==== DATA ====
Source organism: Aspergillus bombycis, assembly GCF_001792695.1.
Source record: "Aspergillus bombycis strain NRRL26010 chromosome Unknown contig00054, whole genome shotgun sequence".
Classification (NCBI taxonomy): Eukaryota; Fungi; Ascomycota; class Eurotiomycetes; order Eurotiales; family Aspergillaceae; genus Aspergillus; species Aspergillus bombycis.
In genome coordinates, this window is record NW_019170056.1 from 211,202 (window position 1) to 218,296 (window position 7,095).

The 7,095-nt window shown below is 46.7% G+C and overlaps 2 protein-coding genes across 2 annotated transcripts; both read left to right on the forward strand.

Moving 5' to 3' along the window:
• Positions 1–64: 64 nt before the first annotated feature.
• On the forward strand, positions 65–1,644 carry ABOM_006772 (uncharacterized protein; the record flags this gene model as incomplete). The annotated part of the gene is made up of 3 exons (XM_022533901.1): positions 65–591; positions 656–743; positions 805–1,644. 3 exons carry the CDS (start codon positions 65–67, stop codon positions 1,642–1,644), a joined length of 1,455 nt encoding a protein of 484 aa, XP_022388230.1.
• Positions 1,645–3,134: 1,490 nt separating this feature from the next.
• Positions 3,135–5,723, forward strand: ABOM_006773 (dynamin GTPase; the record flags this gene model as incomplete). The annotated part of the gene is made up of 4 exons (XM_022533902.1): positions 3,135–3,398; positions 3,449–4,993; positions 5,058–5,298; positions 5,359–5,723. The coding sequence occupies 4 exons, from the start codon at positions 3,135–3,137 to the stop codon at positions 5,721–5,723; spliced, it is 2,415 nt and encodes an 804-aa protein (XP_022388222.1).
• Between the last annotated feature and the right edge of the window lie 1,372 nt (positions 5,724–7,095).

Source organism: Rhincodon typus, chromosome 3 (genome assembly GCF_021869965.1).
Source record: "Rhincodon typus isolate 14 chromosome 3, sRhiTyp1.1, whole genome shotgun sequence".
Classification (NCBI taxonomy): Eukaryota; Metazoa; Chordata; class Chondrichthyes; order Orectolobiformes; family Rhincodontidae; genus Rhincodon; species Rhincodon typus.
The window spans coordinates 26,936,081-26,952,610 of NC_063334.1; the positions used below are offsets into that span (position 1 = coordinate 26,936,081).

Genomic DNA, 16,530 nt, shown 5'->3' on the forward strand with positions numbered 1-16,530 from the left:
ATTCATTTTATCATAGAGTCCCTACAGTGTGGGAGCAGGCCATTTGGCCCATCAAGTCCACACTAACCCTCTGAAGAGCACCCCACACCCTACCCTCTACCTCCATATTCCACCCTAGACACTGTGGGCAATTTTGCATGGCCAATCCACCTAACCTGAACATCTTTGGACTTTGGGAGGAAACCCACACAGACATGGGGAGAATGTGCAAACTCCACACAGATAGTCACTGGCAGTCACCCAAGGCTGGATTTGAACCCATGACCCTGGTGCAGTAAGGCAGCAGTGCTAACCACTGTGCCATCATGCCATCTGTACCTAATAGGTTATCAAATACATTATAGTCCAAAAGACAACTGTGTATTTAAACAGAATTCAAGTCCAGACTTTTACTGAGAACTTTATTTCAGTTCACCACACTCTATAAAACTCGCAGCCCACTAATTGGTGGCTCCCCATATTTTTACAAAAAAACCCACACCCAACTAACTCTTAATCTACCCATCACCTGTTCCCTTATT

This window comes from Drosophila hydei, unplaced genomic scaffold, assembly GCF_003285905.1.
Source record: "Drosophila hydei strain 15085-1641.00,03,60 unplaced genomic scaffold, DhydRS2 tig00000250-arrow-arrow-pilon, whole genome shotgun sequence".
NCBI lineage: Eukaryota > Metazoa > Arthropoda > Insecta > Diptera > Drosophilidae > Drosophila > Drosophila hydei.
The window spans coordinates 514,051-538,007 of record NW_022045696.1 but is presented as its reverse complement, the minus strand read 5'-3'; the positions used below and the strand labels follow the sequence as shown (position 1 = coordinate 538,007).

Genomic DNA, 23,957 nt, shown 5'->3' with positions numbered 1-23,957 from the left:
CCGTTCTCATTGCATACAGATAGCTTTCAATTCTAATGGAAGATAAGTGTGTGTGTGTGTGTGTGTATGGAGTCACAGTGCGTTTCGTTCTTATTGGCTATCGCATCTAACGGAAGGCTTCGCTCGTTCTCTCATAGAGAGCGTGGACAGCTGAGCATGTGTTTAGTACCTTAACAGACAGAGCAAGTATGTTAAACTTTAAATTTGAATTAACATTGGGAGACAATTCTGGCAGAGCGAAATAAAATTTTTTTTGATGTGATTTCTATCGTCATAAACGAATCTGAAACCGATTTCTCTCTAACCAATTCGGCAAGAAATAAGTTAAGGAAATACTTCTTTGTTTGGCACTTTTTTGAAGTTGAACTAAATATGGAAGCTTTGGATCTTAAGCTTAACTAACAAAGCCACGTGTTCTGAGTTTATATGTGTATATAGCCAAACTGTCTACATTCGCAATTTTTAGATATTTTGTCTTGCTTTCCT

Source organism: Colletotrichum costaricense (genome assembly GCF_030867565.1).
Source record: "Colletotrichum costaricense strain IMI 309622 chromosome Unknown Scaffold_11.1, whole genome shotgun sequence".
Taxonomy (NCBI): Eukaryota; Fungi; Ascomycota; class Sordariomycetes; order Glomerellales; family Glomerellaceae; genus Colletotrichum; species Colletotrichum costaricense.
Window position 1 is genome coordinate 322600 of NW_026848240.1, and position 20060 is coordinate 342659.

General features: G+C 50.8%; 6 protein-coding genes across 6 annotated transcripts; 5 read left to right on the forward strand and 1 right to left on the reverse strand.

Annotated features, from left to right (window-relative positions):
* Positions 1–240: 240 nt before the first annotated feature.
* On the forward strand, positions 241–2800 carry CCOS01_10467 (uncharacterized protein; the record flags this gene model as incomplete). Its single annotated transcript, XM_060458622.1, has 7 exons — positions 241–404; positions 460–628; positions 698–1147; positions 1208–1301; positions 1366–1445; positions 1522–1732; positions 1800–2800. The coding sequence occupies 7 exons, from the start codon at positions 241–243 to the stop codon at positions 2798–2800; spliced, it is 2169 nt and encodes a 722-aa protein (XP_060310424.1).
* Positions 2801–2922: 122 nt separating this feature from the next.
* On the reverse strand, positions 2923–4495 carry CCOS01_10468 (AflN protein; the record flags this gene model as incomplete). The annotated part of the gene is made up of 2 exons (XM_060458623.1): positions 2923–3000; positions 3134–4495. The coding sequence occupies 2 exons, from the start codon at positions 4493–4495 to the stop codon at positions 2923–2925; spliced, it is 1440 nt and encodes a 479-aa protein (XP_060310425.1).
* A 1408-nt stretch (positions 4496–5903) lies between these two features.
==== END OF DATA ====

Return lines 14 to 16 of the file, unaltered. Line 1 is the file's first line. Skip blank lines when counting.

Classification (NCBI taxonomy): Eukaryota; Metazoa; Chordata; class Chondrichthyes; order Orectolobiformes; family Rhincodontidae; genus Rhincodon; species Rhincodon typus.
The window spans coordinates 26,936,081-26,952,610 of NC_063334.1; the positions used below are offsets into that span (position 1 = coordinate 26,936,081).

Genomic DNA, 16,530 nt, shown 5'->3' on the forward strand with positions numbered 1-16,530 from the left: